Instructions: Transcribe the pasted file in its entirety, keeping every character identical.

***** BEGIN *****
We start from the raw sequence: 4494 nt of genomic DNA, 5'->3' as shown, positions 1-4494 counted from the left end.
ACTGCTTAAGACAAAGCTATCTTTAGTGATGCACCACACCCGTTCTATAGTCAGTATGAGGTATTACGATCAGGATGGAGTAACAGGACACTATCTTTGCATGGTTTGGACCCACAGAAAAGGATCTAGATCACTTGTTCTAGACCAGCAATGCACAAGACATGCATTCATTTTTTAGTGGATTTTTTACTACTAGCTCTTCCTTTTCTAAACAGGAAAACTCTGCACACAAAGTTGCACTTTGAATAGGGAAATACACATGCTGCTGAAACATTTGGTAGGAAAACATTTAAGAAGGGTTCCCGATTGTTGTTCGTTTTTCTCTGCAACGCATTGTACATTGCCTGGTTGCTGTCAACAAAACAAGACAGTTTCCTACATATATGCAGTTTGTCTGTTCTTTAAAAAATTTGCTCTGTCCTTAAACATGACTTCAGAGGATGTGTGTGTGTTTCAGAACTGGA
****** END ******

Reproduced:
We start from the raw sequence: 4494 nt of genomic DNA, 5'->3' as shown, positions 1-4494 counted from the left end.
ACTGCTTAAGACAAAGCTATCTTTAGTGATGCACCACACCCGTTCTATAGTCAGTATGAGGTATTACGATCAGGATGGAGTAACAGGACACTATCTTTGCATGGTTTGGACCCACAGAAAAGGATCTAGATCACTTGTTCTAGACCAGCAATGCACAAGACATGCATTCATTTTTTAGTGGATTTTTTACTACTAGCTCTTCCTTTTCTAAACAGGAAAACTCTGCACACAAAGTTGCACTTTGAATAGGGAAATACACATGCTGCTGAAACATTTGGTAGGAAAACATTTAAGAAGGGTTCCCGATTGTTGTTCGTTTTTCTCTGCAACGCATTGTACATTGCCTGGTTGCTGTCAACAAAACAAGACAGTTTCCTACATATATGCAGTTTGTCTGTTCTTTAAAAAATTTGCTCTGTCCTTAAACATGACTTCAGAGGATGTGTGTGTGTTTCAGAACTGGA